Shamrocks and Such

It's March 17th already?

I have always loved St. Patrick's Day. Not for any particular reason, but I can remember when I was younger getting excited about wearing green so I didn't get pinched! Being older I also enjoy drinking a green beer once a year. As I was reading some St. Patty's themed blogs this morning I realized that I have no idea why we celebrate this holiday. This poses a problem considering I'm dating a guy who is very proud of his Irish heritage. So off to Wikipedia I went to educate myself on the holiday's origin...and oh happy day, you get to learn too!
Here's my version with a little twist...

First things first, St. Patrick's Day is named after Saint Patrick. Who is Saint Patrick you ask? He was born into a wealthly Romano-British family in the fifth century. When he was sixteen he was kidnapped by some mean Irish raiders (of course they were mean, they kidnapped him didn't they?!) and taken to Ireland to be a slave. But sometime later, God told him in a dream to run to the coast and hop on a ship to come back to Britain (sounds simple enough). Soon after, he became a priest (perhaps to show his thanks to God for this eye opening dream?).

Then in 432, Saint Patrick says he was called back to Ireland to save the Irish. Save as in Salvation. God is funny like that...He'll take you back somewhere to do something you NEVER thought you'd be able to do! I mean, think about how Saint Patrick must have felt...God says hey Saint take a ride back on over to Ireland. I have some people over there I want you to share the Good News with. I can only imagine his fear. But being a faithful follower, he went and God used him to convert lots and lots of people. Get ready here comes the shamrock part! One of Pat's teaching methods included the shamrock. He used it to explain the Trinity...God the Father, the Son, and the Holy Spirit (very clever Patty!). He continued to spread the Gospel for about 30 years then he died on March 17, 461!

OK, so we have the date part down...here comes the green. Originally, the color blue was associated with the holiday because of it's symbolism for Ireland (you can read more about that here). Then, one day it changed (I don't know when and it's really not clear). The wearing of green ribbons and shamrocks (because of the trinity) can be dated back to as early as the 17th century. The wearing of green can also be associated with the song
"The Wearing of the Green"
which was done by Irish soldiers in the 1798 rebellion in hopes to catch the attention of political leaders. It was their fashion statement.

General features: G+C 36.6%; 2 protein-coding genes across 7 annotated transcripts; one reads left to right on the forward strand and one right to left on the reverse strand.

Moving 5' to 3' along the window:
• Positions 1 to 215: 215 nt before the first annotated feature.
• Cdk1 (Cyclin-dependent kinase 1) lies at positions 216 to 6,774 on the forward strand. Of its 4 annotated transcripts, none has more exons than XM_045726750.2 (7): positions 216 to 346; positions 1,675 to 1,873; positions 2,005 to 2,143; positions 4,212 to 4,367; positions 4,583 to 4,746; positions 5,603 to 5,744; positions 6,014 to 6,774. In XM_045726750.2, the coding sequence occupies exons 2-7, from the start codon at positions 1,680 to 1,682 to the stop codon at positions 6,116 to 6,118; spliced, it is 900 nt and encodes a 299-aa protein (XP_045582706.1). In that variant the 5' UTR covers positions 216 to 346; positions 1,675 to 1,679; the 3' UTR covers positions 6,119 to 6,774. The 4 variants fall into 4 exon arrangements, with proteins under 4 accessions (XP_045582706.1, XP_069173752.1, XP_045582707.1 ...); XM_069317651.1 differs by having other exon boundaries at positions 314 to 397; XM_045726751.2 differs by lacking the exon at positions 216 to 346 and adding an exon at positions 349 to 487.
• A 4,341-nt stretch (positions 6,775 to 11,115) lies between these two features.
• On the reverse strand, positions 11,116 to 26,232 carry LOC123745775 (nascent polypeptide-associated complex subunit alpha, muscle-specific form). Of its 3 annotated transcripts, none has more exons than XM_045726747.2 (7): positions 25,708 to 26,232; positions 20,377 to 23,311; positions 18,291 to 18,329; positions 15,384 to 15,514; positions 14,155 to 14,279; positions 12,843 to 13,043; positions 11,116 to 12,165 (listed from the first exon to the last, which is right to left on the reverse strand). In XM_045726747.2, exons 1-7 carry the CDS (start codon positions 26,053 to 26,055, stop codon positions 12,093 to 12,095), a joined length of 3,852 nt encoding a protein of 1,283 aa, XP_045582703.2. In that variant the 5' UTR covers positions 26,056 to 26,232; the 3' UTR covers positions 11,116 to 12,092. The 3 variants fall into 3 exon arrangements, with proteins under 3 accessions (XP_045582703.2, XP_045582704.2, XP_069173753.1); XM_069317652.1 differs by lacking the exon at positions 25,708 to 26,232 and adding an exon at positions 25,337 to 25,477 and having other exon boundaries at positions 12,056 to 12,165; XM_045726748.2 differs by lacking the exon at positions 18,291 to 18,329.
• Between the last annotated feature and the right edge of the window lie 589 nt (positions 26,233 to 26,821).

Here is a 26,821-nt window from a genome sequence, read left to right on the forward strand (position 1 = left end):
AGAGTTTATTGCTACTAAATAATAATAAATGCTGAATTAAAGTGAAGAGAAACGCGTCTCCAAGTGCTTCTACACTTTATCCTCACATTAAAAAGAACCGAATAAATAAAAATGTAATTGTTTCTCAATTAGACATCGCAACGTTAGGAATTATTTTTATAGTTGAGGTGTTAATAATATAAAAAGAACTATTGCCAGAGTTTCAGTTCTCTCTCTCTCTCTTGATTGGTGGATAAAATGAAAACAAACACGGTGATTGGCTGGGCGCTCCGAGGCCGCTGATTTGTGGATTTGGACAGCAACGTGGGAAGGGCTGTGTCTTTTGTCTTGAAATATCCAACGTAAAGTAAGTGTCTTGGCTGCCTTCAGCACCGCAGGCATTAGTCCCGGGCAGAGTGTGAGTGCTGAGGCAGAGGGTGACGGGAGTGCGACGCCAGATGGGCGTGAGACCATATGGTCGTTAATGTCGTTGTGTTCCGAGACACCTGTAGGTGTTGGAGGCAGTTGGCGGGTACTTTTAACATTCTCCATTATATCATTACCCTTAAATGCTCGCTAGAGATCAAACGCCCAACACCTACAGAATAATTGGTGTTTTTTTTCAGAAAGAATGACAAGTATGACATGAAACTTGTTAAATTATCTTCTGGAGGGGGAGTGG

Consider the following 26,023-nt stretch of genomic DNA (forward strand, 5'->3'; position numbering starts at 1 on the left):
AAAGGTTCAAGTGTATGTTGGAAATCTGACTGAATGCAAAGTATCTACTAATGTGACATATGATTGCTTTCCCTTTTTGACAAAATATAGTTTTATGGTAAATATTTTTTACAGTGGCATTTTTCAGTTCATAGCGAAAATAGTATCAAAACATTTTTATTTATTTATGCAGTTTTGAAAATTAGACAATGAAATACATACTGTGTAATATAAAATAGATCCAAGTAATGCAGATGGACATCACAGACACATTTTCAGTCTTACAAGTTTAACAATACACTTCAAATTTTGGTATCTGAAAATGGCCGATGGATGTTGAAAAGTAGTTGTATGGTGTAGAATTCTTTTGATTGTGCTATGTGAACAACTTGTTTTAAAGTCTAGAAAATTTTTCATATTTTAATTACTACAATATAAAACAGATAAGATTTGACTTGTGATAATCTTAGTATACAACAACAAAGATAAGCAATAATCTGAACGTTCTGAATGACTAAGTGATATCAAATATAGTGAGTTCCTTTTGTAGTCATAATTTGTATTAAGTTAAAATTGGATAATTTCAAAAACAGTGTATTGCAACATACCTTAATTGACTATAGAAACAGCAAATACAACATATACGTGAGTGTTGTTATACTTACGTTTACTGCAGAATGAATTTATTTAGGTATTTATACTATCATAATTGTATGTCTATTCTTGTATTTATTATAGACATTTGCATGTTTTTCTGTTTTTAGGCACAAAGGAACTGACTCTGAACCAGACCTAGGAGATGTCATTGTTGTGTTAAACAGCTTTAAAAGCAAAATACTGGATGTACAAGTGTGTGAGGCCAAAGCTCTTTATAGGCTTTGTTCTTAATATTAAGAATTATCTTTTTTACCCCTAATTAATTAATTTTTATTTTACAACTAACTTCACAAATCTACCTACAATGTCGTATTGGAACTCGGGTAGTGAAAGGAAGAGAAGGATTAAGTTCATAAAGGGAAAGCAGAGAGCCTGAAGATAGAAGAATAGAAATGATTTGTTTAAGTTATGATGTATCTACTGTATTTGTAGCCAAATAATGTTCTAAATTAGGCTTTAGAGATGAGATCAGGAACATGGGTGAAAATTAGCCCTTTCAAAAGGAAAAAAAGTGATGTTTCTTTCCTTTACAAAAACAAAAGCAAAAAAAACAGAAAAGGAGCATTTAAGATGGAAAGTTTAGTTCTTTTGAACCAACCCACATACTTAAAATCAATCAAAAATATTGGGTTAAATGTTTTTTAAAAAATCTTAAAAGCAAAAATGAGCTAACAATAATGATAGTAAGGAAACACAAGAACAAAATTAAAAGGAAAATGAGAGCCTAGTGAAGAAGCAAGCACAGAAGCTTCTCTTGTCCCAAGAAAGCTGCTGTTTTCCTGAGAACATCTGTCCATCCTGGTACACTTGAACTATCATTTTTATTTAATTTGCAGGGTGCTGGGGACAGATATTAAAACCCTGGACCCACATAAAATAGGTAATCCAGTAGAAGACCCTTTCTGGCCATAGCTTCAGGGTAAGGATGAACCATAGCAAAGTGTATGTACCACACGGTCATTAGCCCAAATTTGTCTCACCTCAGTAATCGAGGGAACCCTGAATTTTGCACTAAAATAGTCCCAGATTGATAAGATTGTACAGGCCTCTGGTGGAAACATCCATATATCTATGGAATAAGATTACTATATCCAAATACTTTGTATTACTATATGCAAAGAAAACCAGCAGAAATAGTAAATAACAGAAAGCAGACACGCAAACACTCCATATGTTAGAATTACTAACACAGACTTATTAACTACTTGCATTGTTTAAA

Alright, so now we know the date and the color. How about the history of the events on the holiday? It's been celebrated for a long time, say since before the 1600s. It's been said that it served as a break during Lent to drink beer and such. It is now recognizing as a feast day on the calendar of saints. However, it wasn't until 1903 that St. Patrick's Day became an official holiday in Ireland (this surprises me). At one point in time, pubs were actually ordered to close on the 17th because drinking got so out of hand, but you'll be happy to know it was repealed in the 1970s. Although secular celebrations now exist, the holiday remains a religious observance in Ireland, for both the Roman Catholic Church and Church of Ireland. It was in the 1990s that Ireland began to use the holiday to showcase its history and culture. They setup a group called St. Patrick's Festival with the goal to:
Offer a national festival that ranks amongst all of the greatest celebrations in the world and promote excitement throughout Ireland via innovation, creativity, grassroots involvement, and marketing activity.

— Provide the opportunity and motivation for people of Irish descent, (and those who sometimes wish they were Irish) to attend and join in the imaginative and expressive celebrations.

— Project, internationally, an accurate image of Ireland as a creative, professional and sophisticated country with wide appeal, as we approach the new millennium.
The first festival was held in 1996 on March 17th, of course. Each year it has grown by leaps and bounds, with last year's attendance reaching around 1 million people!

Is your brain growing? Another fun tradition that you might of heard of....The Kissing of the Blarney Stone. You can learn more about that here, and read a funny story about it over at Daydream Believer.

Happy St. Patrick's Day!!

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